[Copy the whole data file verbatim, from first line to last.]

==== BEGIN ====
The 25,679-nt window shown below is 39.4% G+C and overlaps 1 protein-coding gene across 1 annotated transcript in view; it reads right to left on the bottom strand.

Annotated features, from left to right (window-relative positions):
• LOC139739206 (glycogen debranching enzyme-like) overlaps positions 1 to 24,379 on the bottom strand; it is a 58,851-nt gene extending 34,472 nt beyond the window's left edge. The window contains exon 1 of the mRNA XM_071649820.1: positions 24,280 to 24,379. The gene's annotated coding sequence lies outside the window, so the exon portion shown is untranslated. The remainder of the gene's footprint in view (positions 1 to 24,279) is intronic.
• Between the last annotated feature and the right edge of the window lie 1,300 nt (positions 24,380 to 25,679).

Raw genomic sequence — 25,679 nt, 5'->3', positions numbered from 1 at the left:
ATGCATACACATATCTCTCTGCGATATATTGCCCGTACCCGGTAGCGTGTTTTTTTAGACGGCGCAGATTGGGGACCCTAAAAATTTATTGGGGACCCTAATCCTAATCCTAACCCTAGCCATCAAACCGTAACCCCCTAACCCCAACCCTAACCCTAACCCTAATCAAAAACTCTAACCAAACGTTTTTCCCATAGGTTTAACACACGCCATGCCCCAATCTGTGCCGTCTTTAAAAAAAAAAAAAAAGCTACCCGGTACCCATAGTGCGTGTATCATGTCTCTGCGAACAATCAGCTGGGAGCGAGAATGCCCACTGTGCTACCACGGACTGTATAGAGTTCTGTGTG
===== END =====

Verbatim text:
The 25,679-nt window shown below is 39.4% G+C and overlaps 1 protein-coding gene across 1 annotated transcript in view; it reads right to left on the bottom strand.

Annotated features, from left to right (window-relative positions):
• LOC139739206 (glycogen debranching enzyme-like) overlaps positions 1 to 24,379 on the bottom strand; it is a 58,851-nt gene extending 34,472 nt beyond the window's left edge. The window contains exon 1 of the mRNA XM_071649820.1: positions 24,280 to 24,379. The gene's annotated coding sequence lies outside the window, so the exon portion shown is untranslated. The remainder of the gene's footprint in view (positions 1 to 24,279) is intronic.
• Between the last annotated feature and the right edge of the window lie 1,300 nt (positions 24,380 to 25,679).

Raw genomic sequence — 25,679 nt, 5'->3', positions numbered from 1 at the left:
ATGCATACACATATCTCTCTGCGATATATTGCCCGTACCCGGTAGCGTGTTTTTTTAGACGGCGCAGATTGGGGACCCTAAAAATTTATTGGGGACCCTAATCCTAATCCTAACCCTAGCCATCAAACCGTAACCCCCTAACCCCAACCCTAACCCTAACCCTAATCAAAAACTCTAACCAAACGTTTTTCCCATAGGTTTAACACACGCCATGCCCCAATCTGTGCCGTCTTTAAAAAAAAAAAAAAAGCTACCCGGTACCCATAGTGCGTGTATCATGTCTCTGCGAACAATCAGCTGGGAGCGAGAATGCCCACTGTGCTACCACGGACTGTATAGAGTTCTGTGTG